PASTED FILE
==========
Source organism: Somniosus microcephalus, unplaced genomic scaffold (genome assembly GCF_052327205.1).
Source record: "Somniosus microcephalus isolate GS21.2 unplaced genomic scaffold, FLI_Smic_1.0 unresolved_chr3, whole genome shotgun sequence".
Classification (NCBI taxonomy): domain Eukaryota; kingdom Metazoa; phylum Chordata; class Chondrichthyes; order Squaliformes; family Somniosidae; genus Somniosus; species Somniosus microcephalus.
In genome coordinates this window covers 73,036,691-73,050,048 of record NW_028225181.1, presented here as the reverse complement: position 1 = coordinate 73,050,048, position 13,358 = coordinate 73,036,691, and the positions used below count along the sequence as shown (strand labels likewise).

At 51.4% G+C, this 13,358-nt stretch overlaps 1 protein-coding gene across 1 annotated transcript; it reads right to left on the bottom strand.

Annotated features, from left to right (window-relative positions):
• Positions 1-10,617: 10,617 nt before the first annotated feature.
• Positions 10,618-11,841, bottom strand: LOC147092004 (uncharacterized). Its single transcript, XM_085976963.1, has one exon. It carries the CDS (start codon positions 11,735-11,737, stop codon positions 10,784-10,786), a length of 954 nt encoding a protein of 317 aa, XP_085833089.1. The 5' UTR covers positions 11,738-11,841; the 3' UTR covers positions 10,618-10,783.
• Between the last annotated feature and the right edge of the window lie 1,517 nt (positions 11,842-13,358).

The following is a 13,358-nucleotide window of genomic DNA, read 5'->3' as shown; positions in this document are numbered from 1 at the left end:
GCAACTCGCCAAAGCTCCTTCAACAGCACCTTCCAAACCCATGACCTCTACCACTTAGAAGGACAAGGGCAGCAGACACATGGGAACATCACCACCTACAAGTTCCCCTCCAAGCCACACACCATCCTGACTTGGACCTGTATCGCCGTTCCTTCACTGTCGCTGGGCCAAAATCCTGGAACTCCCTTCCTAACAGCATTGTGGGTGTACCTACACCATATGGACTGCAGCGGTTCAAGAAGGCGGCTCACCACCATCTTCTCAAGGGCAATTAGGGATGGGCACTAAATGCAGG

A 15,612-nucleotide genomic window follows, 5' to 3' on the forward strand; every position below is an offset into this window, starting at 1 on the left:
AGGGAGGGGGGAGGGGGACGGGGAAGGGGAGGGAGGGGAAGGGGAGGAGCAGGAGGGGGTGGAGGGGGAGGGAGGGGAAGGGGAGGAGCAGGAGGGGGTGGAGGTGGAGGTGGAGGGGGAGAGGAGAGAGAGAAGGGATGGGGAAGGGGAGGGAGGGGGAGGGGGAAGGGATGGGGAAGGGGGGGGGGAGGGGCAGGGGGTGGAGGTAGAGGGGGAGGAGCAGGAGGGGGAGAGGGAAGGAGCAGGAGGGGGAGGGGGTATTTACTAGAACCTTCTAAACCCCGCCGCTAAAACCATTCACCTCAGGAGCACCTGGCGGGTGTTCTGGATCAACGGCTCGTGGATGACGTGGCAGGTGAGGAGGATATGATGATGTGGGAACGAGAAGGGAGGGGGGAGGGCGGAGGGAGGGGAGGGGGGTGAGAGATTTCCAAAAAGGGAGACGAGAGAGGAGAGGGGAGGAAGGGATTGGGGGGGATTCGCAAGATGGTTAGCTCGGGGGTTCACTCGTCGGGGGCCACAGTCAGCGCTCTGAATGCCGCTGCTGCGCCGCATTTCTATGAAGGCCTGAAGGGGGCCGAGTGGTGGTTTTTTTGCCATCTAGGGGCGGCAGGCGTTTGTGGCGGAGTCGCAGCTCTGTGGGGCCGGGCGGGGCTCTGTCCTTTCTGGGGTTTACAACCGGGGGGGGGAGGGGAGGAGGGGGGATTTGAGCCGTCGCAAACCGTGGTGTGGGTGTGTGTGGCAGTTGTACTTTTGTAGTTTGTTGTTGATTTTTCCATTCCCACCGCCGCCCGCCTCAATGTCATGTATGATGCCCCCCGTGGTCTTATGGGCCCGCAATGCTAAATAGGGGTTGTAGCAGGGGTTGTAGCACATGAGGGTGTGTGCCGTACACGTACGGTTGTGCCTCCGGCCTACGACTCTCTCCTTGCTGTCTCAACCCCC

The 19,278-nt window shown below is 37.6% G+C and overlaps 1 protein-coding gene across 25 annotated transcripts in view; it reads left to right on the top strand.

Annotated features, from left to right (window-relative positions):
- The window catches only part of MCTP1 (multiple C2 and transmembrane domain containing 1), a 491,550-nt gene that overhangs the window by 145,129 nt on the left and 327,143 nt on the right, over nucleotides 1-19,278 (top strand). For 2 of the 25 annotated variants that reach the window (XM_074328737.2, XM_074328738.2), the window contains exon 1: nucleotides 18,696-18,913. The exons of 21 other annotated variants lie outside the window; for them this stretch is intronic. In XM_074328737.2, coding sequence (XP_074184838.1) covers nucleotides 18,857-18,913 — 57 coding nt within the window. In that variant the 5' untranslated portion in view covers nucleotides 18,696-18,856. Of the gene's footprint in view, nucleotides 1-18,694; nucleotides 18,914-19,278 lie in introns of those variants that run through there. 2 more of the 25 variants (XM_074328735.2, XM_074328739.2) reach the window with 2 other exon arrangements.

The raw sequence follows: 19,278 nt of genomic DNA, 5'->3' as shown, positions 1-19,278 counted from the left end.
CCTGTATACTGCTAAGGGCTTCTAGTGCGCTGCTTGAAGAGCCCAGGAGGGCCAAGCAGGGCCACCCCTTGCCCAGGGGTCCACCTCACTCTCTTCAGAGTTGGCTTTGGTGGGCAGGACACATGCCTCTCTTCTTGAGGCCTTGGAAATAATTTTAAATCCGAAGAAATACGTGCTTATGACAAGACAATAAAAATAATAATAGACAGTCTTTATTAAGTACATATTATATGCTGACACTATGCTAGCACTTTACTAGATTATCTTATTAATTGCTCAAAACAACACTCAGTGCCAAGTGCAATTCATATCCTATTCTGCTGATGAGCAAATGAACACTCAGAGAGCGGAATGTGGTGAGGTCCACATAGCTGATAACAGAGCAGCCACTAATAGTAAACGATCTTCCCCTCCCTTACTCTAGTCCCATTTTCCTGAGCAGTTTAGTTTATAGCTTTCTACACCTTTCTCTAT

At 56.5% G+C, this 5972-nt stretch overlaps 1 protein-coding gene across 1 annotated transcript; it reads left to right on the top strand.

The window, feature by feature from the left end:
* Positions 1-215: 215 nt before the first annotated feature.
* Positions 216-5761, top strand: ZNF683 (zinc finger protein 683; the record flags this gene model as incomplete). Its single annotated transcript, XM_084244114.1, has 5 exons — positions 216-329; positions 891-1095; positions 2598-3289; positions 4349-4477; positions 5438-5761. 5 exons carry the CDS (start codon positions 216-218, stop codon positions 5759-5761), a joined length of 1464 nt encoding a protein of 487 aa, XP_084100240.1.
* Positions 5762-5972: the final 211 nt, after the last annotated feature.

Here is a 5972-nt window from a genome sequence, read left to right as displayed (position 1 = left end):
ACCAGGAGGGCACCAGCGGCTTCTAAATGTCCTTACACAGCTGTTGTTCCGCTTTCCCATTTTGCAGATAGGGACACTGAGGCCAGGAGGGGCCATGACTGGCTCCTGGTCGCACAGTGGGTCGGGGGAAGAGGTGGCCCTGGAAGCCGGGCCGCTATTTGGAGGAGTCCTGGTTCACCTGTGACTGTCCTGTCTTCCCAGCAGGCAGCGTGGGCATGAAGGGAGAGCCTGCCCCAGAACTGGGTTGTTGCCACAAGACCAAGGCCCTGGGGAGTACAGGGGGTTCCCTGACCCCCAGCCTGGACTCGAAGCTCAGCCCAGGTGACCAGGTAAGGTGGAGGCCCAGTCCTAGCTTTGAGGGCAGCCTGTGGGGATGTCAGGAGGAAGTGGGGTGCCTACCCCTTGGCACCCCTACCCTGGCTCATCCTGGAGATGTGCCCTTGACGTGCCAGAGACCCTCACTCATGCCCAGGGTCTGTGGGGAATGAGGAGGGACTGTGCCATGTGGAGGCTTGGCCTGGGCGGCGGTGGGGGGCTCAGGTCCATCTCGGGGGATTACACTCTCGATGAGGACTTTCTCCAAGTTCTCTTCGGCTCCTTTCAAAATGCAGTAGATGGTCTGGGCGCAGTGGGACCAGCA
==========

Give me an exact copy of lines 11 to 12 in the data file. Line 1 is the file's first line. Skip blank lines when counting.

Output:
GCAACTCGCCAAAGCTCCTTCAACAGCACCTTCCAAACCCATGACCTCTACCACTTAGAAGGACAAGGGCAGCAGACACATGGGAACATCACCACCTACAAGTTCCCCTCCAAGCCACACACCATCCTGACTTGGACCTGTATCGCCGTTCCTTCACTGTCGCTGGGCCAAAATCCTGGAACTCCCTTCCTAACAGCATTGTGGGTGTACCTACACCATATGGACTGCAGCGGTTCAAGAAGGCGGCTCACCACCATCTTCTCAAGGGCAATTAGGGATGGGCACTAAATGCAGG

A 15,612-nucleotide genomic window follows, 5' to 3' on the forward strand; every position below is an offset into this window, starting at 1 on the left: